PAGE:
Academic journal article College Student Journal

Assessing the Impact of University Open House Activities

Academic journal article College Student Journal

Assessing the Impact of University Open House Activities

Article excerpt

This article describes the efforts of California State University, Northridge to use of an open house event to increase the enrollment rate of high school and transfer students who have received acceptance letters to enter the university. Competition among publicly supported universities for their fair share of entering freshman and transfer students has brought a need to employ new and creative means of attracting future students. The goal of the study was to use the survey data as part of a long term planning process for future open house events. The data demonstrated that the vast majority of participants perceived the open house event positively, and as satisfying their need to obtain information about the university. A minority of the participants identified specific content areas for future open house events to address, they included: the university's administrative structure, more in depth information about academic programs, an opportunity to review course content, observation of sample pedagogical methodologies, and a summary of current degree requirements. The results of this study demonstrate that an open house event serves as a valuable mechanism to communicate a positive image of the University to prospective students. In addition, the results provide insight into specific aspects of the event that require modification for future.


In the competitive marketplace of higher education a primary objective of any university is to increase the rate of acceptance of those applicants who have received invitations to attend the university. A study of factors that predict whom among recruited university applicants are most likely to attend, found that participation in open house activities was one of four positively correlated variables (Thomas & Dawes, 1999). Lejeune (1977) found that open house activities, including tours of the facilities, significantly increased applicant enrollment in vocational schools. As part of the California State University, Northridge (CSUN) annual Open House activities the College of Health and Human Development (CHHD), one of nine colleges, conducted an open house participant-satisfaction survey.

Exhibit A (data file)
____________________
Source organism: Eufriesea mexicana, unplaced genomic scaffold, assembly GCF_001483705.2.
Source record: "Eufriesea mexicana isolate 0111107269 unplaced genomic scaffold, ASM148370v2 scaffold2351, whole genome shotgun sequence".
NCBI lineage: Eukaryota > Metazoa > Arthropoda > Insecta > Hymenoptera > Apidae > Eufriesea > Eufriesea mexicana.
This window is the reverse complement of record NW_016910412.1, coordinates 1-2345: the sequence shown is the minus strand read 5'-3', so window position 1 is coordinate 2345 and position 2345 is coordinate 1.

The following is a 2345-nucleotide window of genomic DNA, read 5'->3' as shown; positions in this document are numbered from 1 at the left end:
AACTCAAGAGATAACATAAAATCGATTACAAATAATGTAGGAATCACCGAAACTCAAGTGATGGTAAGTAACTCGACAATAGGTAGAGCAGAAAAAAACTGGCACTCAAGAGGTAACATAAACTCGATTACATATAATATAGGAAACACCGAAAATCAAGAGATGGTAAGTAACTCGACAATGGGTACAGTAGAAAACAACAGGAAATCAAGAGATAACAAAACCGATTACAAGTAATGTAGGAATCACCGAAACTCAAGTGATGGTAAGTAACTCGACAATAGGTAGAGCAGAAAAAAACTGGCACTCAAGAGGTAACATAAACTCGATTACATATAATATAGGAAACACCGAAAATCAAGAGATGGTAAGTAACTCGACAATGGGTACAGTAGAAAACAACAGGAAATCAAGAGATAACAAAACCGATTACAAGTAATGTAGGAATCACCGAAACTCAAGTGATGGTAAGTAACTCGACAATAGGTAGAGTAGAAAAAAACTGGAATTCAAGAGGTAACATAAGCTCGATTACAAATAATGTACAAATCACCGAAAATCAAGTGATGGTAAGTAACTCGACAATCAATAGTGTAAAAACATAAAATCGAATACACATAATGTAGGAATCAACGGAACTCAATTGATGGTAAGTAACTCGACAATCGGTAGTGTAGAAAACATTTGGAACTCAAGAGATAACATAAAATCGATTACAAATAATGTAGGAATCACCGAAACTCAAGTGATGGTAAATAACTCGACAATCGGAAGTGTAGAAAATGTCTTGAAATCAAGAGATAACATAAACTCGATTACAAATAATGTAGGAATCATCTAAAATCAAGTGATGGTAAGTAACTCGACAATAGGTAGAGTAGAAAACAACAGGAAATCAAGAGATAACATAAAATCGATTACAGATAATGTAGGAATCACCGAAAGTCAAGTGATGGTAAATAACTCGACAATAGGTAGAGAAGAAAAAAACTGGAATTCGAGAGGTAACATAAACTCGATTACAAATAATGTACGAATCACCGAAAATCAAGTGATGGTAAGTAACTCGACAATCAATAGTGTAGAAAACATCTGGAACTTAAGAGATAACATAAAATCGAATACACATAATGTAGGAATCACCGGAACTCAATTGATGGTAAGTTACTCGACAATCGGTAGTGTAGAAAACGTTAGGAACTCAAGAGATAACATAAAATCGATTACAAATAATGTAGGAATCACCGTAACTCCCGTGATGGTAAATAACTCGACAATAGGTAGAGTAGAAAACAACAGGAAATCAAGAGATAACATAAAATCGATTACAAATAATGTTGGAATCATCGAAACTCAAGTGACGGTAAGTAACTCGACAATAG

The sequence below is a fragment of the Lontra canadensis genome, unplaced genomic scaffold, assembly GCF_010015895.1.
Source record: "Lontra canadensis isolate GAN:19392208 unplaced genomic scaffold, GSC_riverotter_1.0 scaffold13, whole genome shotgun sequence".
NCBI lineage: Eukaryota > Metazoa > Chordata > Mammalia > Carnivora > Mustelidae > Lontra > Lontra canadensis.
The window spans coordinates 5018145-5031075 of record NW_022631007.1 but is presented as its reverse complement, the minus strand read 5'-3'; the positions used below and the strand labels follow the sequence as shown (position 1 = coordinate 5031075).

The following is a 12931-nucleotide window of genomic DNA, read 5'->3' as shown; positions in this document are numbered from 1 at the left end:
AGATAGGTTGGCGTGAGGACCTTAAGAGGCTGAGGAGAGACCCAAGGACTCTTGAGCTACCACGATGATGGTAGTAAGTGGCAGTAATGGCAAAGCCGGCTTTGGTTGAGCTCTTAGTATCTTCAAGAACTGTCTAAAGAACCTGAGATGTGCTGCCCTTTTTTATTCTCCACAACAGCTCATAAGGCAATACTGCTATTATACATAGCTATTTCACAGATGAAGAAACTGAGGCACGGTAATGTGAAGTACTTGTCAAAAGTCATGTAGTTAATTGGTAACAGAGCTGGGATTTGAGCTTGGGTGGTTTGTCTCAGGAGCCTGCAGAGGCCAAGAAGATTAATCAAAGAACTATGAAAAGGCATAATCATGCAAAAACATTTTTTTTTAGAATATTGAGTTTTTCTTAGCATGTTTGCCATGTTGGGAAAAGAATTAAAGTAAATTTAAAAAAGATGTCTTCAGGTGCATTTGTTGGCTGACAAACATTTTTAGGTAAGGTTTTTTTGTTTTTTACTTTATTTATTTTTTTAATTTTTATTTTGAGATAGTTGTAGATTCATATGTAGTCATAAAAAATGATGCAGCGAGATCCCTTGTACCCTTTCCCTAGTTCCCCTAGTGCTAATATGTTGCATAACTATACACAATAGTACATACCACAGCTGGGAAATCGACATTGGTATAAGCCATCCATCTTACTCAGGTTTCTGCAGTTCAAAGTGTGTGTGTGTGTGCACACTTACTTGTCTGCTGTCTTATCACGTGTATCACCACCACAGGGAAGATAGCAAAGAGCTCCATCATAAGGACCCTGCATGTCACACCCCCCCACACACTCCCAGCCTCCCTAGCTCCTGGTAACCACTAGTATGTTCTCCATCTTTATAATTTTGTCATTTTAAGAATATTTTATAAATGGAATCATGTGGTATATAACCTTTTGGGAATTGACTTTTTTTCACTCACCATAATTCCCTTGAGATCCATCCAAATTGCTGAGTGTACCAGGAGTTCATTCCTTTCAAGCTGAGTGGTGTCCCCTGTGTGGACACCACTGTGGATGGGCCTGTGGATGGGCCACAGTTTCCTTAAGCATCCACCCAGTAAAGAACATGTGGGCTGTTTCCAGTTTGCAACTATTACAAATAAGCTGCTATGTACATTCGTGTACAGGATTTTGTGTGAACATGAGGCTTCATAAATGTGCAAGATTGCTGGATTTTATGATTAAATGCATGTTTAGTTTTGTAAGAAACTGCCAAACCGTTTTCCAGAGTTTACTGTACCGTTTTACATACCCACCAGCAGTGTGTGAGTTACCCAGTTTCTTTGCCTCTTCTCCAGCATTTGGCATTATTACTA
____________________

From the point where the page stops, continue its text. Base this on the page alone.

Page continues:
California State University, Northridge is located in the northeast San Fernando Valley of suburban Los Angeles. Current enrollment is 32, 596 students, with 24, 023 full-time equivalent (FFE), 25, 166 undergraduates and 7, 430 graduates. The survey was made available to all participants attending the open house activities. The purpose of the survey was to ascertain the extent to which CHHD Open House Planning Committee met the needs of the attendees. The analysis of the survey data will serve as means of improving future Open House activities, and increasing the rate of acceptance of CSUN's offers to attend the University.


The survey consisted of an eighteen-item self-administered instrument. Ten of the items contained a four point Licard scale. Three of the items were open-ended questions, and the remaining five contained multiple-choice items. Table 1 contains the complete survey. The survey was distributed after the initial morning greetings or at the end of the last activity of the day's presentations. Those who received the instrument in the morning were instructed to not fill out the survey until after the entire program was completed. Although there was no measurable way to determine the total number of participants, it was estimated that approximately four hundred individuals attended the CHHD portion of the Open House activities.


The total number of individuals completing the survey was sixty-one. Of the sixty-one attendees nine were parents, fourteen identified themselves as community college students, one was a high school sophomore, one was a high school junior, and thirty-seven were high school seniors. Slightly more than seventy-five percent of the respondents indicted that they had already applied to CSUN, just under ten percent reported that they plan on applying to CSUN in the future, and five percent stated that they had no plans on making application to CSUN. …

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